Several relief packages for small businesses, including tax relief, have been announced since the country went into lockdown in an effort to curb the spread of Covid-19.
However, there is frustration and uncertainty around the difficulties in finding these programmes, accessing their webpages, or how each one works and how to apply, says Spartan SME Finance CEO Kumaran Padayachee.
“As with any crisis, timing is always critical and many of these programmes are understandably still being operationalised,” he adds.
“The financial relief announcements have been somewhat of a healing balm to the ears of entrepreneurs”. The swift reactions and proactivity of the government and the private sector in putting these lifelines in place is highly commended, says Padayachee.
National Treasury over the weekend announced tax relief measures for tax-compliant businesses with an annual turnover of less than R50 million.
The relief covers employees’ tax (PAYE), provisional tax payments and the employment tax incentive.
Joon Chong, tax partner at Webber Wentzel, says there has been no relief outlined in terms of late payments of value-added ax (Vat). She notes that Vat vendors who have monthly payment obligations has a payment due on 7 April.
“There is no indication that there will be any relief (for late payments). This means that Vat vendors should only delay their Vat payments as a last resort to avoid the automatic 10% late payment penalty when payments are made after their due dates,” she warns.
Small businesses will be able to defer payment of 20% of their employees’ tax from 1 April to 31 July this year, without penalties and interest.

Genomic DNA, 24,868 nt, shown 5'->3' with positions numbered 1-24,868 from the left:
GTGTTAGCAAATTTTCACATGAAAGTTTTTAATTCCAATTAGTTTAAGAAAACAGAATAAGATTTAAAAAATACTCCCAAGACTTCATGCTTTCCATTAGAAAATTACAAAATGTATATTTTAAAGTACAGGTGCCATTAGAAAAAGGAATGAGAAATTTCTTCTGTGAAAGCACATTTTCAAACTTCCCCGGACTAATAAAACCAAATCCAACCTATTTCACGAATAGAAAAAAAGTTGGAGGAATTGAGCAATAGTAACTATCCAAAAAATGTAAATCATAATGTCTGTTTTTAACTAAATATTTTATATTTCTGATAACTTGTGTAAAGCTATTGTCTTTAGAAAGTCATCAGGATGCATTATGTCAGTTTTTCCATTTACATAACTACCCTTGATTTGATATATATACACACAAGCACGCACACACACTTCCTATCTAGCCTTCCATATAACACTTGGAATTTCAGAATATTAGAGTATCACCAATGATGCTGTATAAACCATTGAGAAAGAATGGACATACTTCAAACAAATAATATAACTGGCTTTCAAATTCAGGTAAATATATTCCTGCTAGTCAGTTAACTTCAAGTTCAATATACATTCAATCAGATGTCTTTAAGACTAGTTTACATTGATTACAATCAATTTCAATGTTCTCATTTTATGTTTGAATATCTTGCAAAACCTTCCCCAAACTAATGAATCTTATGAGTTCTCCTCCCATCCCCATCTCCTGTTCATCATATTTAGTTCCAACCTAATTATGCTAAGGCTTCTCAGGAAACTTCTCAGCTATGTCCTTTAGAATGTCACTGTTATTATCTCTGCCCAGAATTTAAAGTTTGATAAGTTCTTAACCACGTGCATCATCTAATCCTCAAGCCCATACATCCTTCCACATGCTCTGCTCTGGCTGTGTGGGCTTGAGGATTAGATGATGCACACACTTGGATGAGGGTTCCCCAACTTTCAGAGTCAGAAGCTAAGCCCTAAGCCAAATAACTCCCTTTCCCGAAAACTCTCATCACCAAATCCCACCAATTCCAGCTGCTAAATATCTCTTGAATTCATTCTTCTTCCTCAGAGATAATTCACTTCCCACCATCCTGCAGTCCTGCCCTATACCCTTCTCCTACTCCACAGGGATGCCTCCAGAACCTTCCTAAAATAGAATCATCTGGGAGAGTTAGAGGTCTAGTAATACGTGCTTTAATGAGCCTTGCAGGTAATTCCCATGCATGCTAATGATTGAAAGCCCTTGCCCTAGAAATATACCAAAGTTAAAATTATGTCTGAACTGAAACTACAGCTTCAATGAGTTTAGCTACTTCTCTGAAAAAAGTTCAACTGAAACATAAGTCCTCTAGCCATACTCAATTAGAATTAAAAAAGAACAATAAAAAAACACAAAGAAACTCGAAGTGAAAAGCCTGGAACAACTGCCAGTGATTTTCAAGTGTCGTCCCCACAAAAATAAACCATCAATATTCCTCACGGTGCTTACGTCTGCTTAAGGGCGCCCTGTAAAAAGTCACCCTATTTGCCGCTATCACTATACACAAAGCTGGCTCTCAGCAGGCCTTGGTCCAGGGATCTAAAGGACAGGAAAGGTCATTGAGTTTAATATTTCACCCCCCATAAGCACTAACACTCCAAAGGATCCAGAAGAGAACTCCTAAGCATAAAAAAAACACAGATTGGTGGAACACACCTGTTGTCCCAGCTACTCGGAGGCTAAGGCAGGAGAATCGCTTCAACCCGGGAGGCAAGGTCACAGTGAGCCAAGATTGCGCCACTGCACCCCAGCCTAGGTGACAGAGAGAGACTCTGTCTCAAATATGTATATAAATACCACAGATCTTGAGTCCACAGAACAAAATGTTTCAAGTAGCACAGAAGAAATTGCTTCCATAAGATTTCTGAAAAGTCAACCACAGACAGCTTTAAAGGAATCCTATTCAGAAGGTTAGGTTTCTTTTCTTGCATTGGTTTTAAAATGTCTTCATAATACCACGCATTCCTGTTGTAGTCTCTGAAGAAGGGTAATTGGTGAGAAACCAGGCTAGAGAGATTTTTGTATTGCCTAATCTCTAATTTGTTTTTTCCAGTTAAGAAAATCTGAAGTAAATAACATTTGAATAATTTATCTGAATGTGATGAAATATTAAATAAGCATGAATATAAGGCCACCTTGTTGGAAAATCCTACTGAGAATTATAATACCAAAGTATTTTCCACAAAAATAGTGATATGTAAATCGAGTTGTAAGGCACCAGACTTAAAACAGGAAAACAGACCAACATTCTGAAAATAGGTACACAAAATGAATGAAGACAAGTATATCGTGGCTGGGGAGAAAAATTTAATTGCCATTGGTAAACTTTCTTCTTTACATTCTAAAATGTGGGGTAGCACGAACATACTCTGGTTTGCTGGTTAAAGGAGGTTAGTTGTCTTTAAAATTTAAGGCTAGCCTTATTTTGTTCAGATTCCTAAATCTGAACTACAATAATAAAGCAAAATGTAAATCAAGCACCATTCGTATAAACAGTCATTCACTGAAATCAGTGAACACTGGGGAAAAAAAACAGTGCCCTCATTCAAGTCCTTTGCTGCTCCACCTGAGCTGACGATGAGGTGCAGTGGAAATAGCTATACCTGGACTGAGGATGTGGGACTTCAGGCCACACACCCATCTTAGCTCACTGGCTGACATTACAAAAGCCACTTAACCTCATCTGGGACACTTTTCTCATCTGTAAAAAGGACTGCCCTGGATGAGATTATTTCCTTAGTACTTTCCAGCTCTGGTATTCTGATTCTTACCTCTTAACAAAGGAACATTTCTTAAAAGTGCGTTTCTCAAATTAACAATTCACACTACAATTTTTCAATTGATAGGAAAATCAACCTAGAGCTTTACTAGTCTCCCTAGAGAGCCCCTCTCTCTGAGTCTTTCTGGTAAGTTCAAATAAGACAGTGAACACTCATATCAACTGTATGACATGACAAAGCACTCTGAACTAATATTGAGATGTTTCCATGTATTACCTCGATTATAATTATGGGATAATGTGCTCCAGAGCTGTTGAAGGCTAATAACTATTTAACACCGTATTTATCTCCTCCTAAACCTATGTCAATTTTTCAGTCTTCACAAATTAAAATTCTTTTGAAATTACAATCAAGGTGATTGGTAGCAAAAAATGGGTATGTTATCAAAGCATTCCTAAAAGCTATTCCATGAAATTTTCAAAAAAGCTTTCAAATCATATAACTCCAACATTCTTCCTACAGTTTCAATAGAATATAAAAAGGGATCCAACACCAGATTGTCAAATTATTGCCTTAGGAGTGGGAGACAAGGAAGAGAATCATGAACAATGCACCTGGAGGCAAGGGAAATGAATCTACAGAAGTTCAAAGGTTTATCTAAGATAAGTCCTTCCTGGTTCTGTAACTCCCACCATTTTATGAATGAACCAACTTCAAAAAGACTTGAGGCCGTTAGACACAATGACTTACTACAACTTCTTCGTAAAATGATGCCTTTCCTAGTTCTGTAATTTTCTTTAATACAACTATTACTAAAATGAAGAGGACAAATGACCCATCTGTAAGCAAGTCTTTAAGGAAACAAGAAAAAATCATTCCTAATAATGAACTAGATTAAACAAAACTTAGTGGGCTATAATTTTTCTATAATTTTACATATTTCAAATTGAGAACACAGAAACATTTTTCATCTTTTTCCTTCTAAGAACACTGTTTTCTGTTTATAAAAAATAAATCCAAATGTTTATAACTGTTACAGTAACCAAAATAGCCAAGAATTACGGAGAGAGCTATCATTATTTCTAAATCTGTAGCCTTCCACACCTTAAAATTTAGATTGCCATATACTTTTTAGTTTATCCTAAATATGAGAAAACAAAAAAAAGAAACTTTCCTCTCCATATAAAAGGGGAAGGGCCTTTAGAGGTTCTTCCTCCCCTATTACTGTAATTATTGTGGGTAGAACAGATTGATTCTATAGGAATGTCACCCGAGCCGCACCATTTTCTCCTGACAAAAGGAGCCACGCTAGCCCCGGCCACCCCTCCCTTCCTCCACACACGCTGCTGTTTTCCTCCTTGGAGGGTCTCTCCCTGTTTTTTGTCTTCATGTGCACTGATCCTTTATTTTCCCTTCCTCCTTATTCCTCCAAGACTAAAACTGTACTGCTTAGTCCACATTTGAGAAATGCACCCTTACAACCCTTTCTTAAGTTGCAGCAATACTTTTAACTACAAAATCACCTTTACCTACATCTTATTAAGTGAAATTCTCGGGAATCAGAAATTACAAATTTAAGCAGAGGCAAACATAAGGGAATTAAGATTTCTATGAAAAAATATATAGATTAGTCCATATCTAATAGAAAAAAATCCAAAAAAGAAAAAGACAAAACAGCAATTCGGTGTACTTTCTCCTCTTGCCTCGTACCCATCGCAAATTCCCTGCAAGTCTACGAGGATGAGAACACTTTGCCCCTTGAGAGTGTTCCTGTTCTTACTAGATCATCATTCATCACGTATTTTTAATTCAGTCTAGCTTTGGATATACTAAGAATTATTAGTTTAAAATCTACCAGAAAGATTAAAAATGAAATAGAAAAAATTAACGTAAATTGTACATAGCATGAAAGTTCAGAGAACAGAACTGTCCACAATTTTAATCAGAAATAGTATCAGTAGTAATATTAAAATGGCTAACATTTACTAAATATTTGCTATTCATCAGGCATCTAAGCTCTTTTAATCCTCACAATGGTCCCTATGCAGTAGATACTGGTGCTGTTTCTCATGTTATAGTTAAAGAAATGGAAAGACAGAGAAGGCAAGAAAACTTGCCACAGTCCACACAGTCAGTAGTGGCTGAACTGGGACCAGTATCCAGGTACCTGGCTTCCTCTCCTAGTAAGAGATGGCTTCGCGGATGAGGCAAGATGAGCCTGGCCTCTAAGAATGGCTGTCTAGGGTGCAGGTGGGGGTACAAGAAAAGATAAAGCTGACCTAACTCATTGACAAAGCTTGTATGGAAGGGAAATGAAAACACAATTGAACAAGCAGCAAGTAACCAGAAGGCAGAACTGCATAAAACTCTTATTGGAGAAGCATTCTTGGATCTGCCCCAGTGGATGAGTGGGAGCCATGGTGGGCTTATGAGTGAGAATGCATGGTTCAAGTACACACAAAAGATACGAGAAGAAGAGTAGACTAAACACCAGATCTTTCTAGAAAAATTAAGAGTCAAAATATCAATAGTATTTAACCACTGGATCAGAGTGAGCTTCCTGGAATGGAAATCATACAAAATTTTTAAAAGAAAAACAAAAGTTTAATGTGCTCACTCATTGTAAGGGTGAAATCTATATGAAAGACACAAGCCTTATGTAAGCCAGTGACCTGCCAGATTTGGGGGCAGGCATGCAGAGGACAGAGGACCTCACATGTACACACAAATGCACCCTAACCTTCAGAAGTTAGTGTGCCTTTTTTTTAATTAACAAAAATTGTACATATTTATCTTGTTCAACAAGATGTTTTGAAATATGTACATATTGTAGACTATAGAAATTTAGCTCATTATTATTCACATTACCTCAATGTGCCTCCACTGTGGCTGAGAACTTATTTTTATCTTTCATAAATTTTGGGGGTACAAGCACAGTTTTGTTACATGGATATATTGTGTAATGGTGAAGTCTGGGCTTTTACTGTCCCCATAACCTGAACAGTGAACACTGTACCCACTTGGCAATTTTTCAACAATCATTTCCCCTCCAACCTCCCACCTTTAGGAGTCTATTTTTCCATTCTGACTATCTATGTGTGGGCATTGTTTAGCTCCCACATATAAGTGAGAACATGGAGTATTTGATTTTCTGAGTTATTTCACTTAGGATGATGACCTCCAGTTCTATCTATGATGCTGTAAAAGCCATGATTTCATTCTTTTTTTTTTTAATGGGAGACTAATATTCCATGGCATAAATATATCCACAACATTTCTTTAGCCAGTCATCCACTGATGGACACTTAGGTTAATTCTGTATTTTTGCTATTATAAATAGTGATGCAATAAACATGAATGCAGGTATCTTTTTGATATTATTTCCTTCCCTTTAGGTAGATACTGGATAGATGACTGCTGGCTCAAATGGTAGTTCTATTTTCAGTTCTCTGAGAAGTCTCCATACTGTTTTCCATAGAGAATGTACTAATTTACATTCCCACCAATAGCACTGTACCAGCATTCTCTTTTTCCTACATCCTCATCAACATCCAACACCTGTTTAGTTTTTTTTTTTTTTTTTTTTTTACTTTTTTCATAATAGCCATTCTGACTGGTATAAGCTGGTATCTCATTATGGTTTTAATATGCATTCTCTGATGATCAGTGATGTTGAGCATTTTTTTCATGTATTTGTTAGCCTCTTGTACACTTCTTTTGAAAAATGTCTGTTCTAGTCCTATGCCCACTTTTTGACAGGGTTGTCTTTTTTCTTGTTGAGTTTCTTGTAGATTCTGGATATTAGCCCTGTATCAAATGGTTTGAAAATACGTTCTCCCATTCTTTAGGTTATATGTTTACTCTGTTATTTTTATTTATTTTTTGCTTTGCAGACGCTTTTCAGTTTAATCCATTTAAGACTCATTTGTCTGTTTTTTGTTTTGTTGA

Chong says the 20% deferral will be payable in equal instalments over six months from August this year. “The first payment instalment must be made on 7 September.”
Qualifying small businesses will also be able to defer their first and second provisional tax payments.
Only 15% of the estimated tax liability for the year of assessment is payable for the first provisional tax payment – instead of 50%. With the second provisional payment 50% should be paid. The remainder of the estimated tax liability should be paid by the third top up date to avoid interest.
According to Chong there is still no relief measures in place for sole proprietor businesses. She says one possibility is that they could be eligible for similar relief if their turnover is less than R5m and less than 10% of their income is from interest, dividends, or rental and remuneration.
Employers will also be able to find relief in terms of the employment tax incentive. This include an additional R500 per qualifying employee; R500 for each qualifying employee – aged between 18 and 29 years – where the employer had previously claimed from the incentive for the full 24 months; and R500 for each employee between 30 and 65 years who does not qualify for the incentive because of their age.
The reimbursements will be processed monthly as opposed to twice a year.
Chong says no tax relief was offered to companies with turnover of more than R50m.
However, she says the Tax Administration Act (TAA) provides for the remittance of penalties in exceptional circumstances.
SARS must remit the penalty, or a portion thereof, if it is satisfied that the taxpayer was “incapable” of complying with the obligations under the relevant tax acts.
One of the circumstances that may render a taxpayer incapable of complying with his tax obligations is a natural or human-made disaster. A civil disturbance, or disruption in services may also render a person “incapable of complying with his tax obligations as set out in the relevant act”.
Chong also notes that the TAA provides for the remittance of penalties in a case of serious financial hardship where there is an “immediate danger” that the continuity of business operations and the continued employment of its employees are jeopardised.
Keith Engel, CEO of the South African Institute of Tax Professionals, says tax practitioners need to inform their clients of the available Covid-19 relief mechanisms.
“These relief mechanisms not only include assistance on the tax side, but also subsidies from other departments, such as the Department of Labour and Small Business.” He adds that thorough paperwork will be essential for prompt access to the relief.
Spartan SME Finance has created a Covid-19 relief registry. Relief initiatives typically go through the phases of announcement, followed by development, and then they put the operations in motion, says Padayachee.
“This includes processing applications which is at the heart of what small business owners want to know right now,” he says.